Every year, slip-and-fall incidents seriously injure millions of people. Older adults are particularly at risk. These victims are more likely to fall and also more likely to sustain a debilitating injury. Furthermore, many older adults are so afraid of a repeat fall that they essentially become recluses.
Other victims must deal with similar injuries. So, compensation in slip-and-fall cases is often substantial. The damages normally include money for economic losses, such as medical bills, and noneconomic losses, such as pain and suffering.
A recent Texas Supreme Court case substantially changed the legal landscape in this area. Some elements of a slip-and-fall claim are the same, and some are different.
The first step in a slip-and-fall claim, or pretty much any other personal injury claim, is establishing duty. To do so, Texas uses a classification system based on ancient common-law principles.
Invitee: Most slip-and-fall victims are invitees. The owner invited them, either directly or indirectly, onto the property. Furthermore, their presence at a given place confers an economic or noneconomic benefit on the owner. As a result, the owner has a higher duty of care in these instances. The owner must ensure that the property is reasonably safe for invitees.
Licensee: Some victims had permission to be on the land but their presence creates no benefit. For example, a guest of an apartment tenant is usually a licensee. In these cases, the owner only has a duty to warn about latent (hidden) defects, such as a loose handrail.
Trespasser: A trespasser means no permission and no benefit. So, owners basically have no duty of care. There are some exceptions, such as the attractive nuisance doctrine.
Duty alone is not enough to establish liability. The victim/plaintiff must also establish knowledge, and this is the part of the law that recently changed.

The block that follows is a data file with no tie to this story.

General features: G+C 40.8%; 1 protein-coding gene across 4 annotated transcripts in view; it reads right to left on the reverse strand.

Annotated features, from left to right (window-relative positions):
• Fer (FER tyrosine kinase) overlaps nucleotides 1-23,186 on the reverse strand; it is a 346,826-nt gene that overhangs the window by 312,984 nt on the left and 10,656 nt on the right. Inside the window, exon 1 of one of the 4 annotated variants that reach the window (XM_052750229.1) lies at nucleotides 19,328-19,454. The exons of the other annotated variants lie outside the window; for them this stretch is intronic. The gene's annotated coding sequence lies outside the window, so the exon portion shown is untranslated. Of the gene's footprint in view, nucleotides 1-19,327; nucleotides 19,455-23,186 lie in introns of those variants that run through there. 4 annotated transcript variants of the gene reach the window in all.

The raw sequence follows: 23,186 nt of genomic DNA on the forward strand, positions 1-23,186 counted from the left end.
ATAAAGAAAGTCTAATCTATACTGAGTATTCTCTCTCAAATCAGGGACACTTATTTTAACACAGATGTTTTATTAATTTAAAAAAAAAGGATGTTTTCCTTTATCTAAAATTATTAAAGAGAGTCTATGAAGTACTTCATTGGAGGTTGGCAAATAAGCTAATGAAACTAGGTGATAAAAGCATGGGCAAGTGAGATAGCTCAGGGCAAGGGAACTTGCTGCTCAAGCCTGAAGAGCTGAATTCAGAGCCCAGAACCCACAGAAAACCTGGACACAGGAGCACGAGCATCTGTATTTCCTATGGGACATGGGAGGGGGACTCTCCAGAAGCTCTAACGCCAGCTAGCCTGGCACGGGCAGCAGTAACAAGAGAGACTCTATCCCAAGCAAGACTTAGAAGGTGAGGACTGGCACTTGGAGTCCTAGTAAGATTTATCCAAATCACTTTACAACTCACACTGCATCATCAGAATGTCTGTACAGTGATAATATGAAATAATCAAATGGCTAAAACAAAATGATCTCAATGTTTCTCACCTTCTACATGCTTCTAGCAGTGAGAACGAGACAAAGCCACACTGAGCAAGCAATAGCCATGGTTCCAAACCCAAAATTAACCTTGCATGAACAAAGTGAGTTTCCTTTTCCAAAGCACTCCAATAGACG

Establishing Invitee Liability
In 2015, the Texas Supreme Court decided Austin v. Kroger. Part of this case is still being litigated. But for purposes of this blog, it appears that the 2015 holding will stand up. Unfortunately, this holding made it more difficult to obtain compensation in these cases. Austin imposed some additional burdens on the victim/plaintiff, such as:
Unreasonably Dangerous Condition: A serious fall is not enough. The victim/plaintiff must also prove that the hazardous condition was unreasonably dangerous. Several years earlier, the Texas Supreme Court also made this concept harder to prove.
Concealed Danger: Austin revived the old "open and obvious" defense in Texas slip-and-fall cases. If the defect was open and obvious, such as a colored liquid on the floor instead of a clear liquid, it's harder to obtain compensation.
Knowledge: The Texas Supreme Court frowned on the time-notice rule but did not throw it out altogether. So, even if there is no smoking gun, victim/plaintiffs may still be able to establish knowledge.
At trial, the victim/plaintiff must prove every element of a negligence claim by a preponderance of the evidence (more likely than not).
Despite a recent Texas Supreme Court ruling, slip-and-fall victims are still entitled to substantial compensation. For a free consultation with an experienced personal injury attorney in Fort Worth, contact Herreth Law. Home and hospital visits are available.